SHANGHAIJD.com, one of the giants of China’s e-commerce world, saw net losses widen as revenue growth beat expectations in the fourth quarter.

Alibaba’s leading rival and China’s largest direct sales e-tailer reported fourth quarter and full year 2015 results Tuesday prior to U.S. markets opening.

JD.com’s net loss attributable to ordinary shareholders for the three months to Dec. 31 31 rose to 7.6 billion yuan, or $1.18 billion at current exchange, an increase of 16 times the amount seen for the same period in 2014.

The company pointed the finger at impairment charges on its Paipai.com business as the main reason for the loss. Paipai.com was a consumer-to-consumer e-commerce platform that was acquired by JD.com in March 2014 and relaunched later that year, before being shuttered as of Dec. 31.

In revealing the closure of Paipai.com last November, JD.com said the difficulties of fighting an influx of fake goods on the consumer-to-consumer platform were behind the decision — making it an expensive gesture in the war on counterfeits being waged by Chinese e-commerce platforms at present.

Excluding one-off and extraordinary items, JD.com reported net losses of 656.2 million yuan, or $100.2 million at current exchange, for 2015.

Net revenues for the fourth quarter were 54.6 billion yuan, or $8.3 billion at current exchange, an increase of 57 percent on the year, and full year revenues came in at 181.3 billion yuan, or $28 billion, an increase of 58 percent from 2014.

JD.com said net revenue for the first quarter of this year is expected to come in between 53 billion and 55 billion yuan, or $8.1 billion to $8.4 billion. According to company estimates, this represents a growth rate of  45 percent to 50 percent.

“Our JD Mall business once again recorded very strong top-line growth that outperformed our expectations, while we continued to maintain operating discipline,” said Sidney Huang, JD.com’s chief financial officer.

“In the quarters ahead, we will continue to invest in high-growth initiatives while improving the profitability of our core business. We look forward to another year of solid growth as the sustained expansion of the middle class in China brings many more consumers to JD.com.”

Increases in gross merchandise value and active customer accounts were also notable, with last quarter GMV up 69 percent on the year to 145.3 billion yuan, or $22.17 billion at current exchange, while full-year GMV increased by 78 percent year-over-year to 462.7 billion yuan, or $70.7 billion, in 2015.

Annual active customer accounts were up 71 percent to 155 million in the 12 months to Dec. 31, from 90.6 million in 2014. This figure, indicating JD.com is attracting more Chinese consumers, is particularly pertinent at a time when the world’s second-largest economy is growing at its slowest rate in 25 years and the central Communist Party government is attempting to shift economic gears from manufacturing to fuel growth via domestic consumption.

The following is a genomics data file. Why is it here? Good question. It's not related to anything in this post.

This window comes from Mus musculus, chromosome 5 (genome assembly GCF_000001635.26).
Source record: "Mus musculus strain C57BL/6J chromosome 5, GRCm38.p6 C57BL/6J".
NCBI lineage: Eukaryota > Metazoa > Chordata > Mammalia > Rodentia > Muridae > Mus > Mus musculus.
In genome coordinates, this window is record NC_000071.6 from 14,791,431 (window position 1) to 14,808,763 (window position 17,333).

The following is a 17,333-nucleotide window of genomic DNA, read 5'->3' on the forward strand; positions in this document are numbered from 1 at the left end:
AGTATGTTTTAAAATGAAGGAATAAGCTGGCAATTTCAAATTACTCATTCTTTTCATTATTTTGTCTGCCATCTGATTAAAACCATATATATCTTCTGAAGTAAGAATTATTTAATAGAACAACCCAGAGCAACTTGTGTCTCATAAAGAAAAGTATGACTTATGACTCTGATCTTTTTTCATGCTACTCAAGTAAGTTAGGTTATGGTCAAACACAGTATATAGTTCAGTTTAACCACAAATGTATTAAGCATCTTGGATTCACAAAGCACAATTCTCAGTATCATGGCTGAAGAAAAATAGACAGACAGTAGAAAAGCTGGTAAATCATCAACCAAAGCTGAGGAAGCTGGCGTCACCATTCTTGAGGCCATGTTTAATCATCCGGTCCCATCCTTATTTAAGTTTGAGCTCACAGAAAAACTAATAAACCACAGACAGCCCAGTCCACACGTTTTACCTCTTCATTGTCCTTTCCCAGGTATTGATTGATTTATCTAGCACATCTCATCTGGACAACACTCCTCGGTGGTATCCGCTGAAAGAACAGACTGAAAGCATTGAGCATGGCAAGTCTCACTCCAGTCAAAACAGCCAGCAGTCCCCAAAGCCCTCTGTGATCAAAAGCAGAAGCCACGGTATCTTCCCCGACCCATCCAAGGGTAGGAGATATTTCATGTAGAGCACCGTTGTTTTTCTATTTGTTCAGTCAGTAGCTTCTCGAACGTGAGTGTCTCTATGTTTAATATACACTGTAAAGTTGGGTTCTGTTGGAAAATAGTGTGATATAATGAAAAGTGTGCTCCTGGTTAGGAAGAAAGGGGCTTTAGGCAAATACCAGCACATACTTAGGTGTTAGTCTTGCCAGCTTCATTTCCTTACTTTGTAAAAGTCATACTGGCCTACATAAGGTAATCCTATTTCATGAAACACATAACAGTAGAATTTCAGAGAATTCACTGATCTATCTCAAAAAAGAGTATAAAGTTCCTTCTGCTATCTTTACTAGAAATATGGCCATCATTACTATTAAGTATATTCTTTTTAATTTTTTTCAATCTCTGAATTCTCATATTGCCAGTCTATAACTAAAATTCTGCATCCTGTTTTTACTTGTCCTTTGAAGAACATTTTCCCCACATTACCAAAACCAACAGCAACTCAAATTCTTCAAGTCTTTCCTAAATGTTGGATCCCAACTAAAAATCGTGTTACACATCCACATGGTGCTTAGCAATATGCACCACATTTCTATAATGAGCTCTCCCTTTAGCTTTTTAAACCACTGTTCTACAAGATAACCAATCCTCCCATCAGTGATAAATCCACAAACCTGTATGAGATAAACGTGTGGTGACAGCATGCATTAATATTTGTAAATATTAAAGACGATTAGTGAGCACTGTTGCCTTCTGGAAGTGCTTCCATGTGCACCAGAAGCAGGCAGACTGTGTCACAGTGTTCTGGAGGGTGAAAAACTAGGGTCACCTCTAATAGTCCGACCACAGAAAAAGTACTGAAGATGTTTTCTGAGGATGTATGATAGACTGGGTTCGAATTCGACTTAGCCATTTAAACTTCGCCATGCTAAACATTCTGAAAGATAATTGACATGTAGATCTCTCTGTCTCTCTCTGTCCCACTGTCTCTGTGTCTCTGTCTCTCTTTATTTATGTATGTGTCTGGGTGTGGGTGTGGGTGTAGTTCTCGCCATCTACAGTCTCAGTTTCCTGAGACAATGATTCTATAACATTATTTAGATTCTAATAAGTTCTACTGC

“During the year successful sales events like Singles’ Day and our uninterrupted Chinese New Year service brought us new customers,” JD.com chief executive officer Richard Liu said. “Today more and more customers are looking to Jingdong [as JD.com is known in China] as they upgrade the quality of the products they buy.”

Also during the fourth quarter, JD.com extended its fulfillment capabilities among China’s e-commerce companies. As of December 31, the company operated 213 warehouses covering an aggregate gross floor area of more than 40 million square feet in 50 cities. During 2015, over 85 percent of direct sales orders were delivered on the same day as, or the day after, being placed.

“We had a big year when it comes to the penetration of lower tier cities. By the end of this year we will cover 400,000 villages in China, out of a total of 600,000. This will mark by and large the end of almost 10 years of JD expanding coverage to the entire country,” JD Mall ceo Haoyu Shen said.

Shen recently spoke with WWD about the company’s continued focus on fashion, cross-border commerce, which was revealed on the earnings call to account for only one percent of JD.com’s business, though the sector grew in the triple digits in recent years.

Also noted on the earnings call was the growth in mobile, which accounted for about 61.4 percent of total orders fulfilled from the core e-commerce business in the fourth quarter of 2015, an increase of more than 230 percent compared to the same period in 2014.

“We don’t disclose GMV for mobile. The number is lower, but it’s getting closer to the PC numbers. As for the contribution from WeChat and our Tencent properties we are seeing good improvement. We are seeing these numbers go up. We are also seeing reasonable improvement on conversion,” Shen said.

Overall, the message from JD.com is optimistic, though chief financial officer Sidney Huang was also quick to assert the optimism of the company’s management remains of the cautious variety, given China’s broader economic malaise.

“Despite the economic slowdown, the consumption growth in China is quite healthy with an accelerated rate of 11-plus percent in the fourth quarter. That is a good validation of our assessment in the past that in spite of the macro slowdown the consumption growth remains healthy,” he said.

“There could be a lagging effect of the slowdown on the consumption, so we remain cautiously optimistic about the outlook.”